In a unanimous opinion released yesterday,1 the Supreme Court of Canada (Court) sank the federal government's attempt to create a national securities regulator. The Court ruled that the proposed Canadian Securities Act (Act),2 "as presently drafted", is ultra vires the federal government.
The eagerly anticipated decision follows a two-day hearing in April which pitted the federal government and the province of Ontario against the strong objections of other provinces (in particular, Québec and Alberta) in a battle over the constitutionality of the Act. The controversial legislation was unveiled in May 2010 and referred to the Court for an advisory opinion regarding its constitutional validity. The federal Act has since weathered interim drubbings by the Courts of Appeal in Alberta and Québec, each of which held the Act to be unconstitutional in separate references heard earlier this year.3
The Supreme Court's decision reflects an application of established division-of-powers doctrine, ultimately determining that the Act does not fall within the federal government's general power to regulate trade and commerce under s. 91(2) of the Constitution Act, 18674 (the Constitution Act) and instead overreaches into the jurisdiction of the provinces to legislate in relation to "property and civil rights".
Before setting out an overview of the Court's reasoning, we
note two (related) points:
The Court emphasized that its opinion does not rule on the public policy merits of a federal securities regime, stating that "the policy question of whether a single national securities scheme is preferable to multiple provincial regimes is not one for the courts to decide."5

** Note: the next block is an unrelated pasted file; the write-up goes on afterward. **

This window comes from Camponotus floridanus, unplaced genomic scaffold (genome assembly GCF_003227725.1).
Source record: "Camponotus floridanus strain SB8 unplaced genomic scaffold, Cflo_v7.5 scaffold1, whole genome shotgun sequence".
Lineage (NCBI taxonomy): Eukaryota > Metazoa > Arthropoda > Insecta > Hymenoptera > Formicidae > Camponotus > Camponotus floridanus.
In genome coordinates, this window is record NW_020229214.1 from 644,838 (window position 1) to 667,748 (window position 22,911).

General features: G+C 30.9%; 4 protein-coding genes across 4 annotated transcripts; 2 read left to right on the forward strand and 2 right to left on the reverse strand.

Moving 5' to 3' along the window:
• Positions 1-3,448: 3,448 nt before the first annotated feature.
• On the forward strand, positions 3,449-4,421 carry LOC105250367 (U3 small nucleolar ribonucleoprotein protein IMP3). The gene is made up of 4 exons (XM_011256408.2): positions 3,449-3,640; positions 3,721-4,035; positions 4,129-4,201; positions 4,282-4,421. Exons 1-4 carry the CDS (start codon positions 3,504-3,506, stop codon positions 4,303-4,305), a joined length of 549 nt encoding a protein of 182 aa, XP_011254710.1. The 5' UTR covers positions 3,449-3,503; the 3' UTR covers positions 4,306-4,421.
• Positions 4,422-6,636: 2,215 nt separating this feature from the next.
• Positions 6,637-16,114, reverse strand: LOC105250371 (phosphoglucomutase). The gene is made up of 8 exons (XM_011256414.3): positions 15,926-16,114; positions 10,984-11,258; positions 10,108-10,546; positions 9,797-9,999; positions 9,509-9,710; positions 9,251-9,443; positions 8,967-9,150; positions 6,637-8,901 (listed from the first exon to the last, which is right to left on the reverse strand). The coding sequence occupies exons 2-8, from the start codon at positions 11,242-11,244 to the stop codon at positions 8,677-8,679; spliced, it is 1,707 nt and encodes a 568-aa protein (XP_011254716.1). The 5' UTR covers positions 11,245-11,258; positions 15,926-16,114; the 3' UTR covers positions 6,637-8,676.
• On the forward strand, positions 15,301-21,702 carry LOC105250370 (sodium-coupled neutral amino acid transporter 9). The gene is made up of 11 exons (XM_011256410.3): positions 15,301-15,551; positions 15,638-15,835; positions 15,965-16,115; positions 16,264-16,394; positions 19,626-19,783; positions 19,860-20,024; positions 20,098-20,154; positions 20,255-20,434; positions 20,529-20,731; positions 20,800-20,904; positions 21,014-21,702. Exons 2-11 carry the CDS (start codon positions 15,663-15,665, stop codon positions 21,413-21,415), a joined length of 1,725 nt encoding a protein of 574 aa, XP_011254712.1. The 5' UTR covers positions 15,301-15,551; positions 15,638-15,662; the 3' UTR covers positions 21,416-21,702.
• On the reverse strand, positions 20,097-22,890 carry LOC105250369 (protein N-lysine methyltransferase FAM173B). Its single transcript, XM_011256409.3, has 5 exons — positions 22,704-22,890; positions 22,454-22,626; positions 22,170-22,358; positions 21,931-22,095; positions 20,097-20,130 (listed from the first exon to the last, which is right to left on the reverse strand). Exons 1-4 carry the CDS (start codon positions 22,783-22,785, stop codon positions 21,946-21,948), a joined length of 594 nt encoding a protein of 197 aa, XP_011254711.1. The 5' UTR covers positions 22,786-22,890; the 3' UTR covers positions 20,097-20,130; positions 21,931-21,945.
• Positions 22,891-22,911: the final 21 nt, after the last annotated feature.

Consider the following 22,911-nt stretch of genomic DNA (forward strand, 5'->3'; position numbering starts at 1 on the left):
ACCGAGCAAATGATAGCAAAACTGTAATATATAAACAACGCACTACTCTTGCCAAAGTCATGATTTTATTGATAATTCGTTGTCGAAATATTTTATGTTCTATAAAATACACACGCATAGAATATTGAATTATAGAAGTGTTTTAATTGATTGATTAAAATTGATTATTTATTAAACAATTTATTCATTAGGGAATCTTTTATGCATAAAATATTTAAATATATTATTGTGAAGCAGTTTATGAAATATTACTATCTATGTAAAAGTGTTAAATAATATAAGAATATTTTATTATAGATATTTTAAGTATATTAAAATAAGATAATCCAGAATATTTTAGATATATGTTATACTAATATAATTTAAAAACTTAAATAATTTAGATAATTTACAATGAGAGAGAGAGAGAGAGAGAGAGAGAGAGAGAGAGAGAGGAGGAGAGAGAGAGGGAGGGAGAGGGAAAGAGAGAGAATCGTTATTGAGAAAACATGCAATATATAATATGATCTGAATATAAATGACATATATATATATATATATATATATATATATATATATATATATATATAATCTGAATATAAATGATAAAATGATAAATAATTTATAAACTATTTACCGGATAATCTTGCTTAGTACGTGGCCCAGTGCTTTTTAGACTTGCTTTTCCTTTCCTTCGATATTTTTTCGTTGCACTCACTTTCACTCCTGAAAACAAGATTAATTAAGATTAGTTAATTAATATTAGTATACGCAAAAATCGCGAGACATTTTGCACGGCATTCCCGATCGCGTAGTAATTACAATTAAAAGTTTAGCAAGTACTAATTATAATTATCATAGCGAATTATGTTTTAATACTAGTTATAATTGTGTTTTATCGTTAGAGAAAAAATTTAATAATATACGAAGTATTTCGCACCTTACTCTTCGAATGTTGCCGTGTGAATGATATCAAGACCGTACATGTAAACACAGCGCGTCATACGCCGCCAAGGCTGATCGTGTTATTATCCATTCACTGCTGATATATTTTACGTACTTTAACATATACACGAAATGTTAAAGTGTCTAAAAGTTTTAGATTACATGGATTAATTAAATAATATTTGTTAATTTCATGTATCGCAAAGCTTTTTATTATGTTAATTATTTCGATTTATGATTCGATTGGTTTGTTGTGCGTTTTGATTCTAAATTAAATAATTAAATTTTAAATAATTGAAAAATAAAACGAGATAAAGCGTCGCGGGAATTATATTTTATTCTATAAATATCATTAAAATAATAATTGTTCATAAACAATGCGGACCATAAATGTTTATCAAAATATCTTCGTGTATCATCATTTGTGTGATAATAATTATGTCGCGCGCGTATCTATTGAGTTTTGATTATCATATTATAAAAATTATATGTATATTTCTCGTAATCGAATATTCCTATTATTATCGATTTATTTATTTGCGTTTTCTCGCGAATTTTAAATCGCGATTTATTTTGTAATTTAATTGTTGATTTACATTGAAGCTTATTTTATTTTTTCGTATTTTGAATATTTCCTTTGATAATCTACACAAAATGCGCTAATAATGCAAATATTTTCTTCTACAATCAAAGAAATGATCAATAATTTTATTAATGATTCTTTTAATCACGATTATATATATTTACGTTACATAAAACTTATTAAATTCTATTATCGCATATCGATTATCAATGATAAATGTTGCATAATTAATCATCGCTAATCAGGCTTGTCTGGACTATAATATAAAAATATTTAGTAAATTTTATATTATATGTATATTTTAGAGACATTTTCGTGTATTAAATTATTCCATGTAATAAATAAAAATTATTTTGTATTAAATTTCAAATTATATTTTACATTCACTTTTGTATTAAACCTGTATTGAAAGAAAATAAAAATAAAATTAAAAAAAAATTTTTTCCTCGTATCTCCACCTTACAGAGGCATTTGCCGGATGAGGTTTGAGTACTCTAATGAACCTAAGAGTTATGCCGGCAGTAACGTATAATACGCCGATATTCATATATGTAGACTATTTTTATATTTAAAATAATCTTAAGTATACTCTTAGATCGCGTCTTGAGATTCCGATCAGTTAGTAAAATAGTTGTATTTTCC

- While to all intents and purposes the current federal proposal is now dead in the water, the Court's decision does not rule out the possibility that an alternative legislative proposal to establish a federal role in the area of securities regulation could pass constitutional muster, noting that "a cooperative approach that permits a scheme that recognizes the essentially provincial nature of securities regulation while allowing Parliament to deal with genuinely national concerns remains available."6 To the extent that the perceived policy merits of a federal role in securities regulation could be agreed upon, any future attempt at establishing an alternative proposal would have to follow a collaborative effort between the federal and provincial governments. The Supreme Court notes "the growing practice of resolving the complex governance problems that arise in federations... by seeking cooperative solutions that meet the needs of the country as a whole as well as its constituent parts."7
The Court applied the two-step approach to determining the validity of legislation under the division of powers.
The first step requires a characterization of the impugned legislation, i.e., a determination of the "pith and substance" or "main thrust" of the law. Here, the analysis looks at the purpose and effects of the law to ascertain its main thrust viewed as a single, comprehensive scheme.
In this case, taking into account the preamble to the Act and its immediate object (viz., to create a single Canadian securities regulator, the effects of the Act (which will be to subsume existing provincial and territorial securities legislation under the federal Act) and the detailed provisions of the Act), the Court found that the main thrust of the Act is to regulate, on an exclusive basis, all aspects of securities trading in Canada, including trades and occupations related to securities in each of the provinces.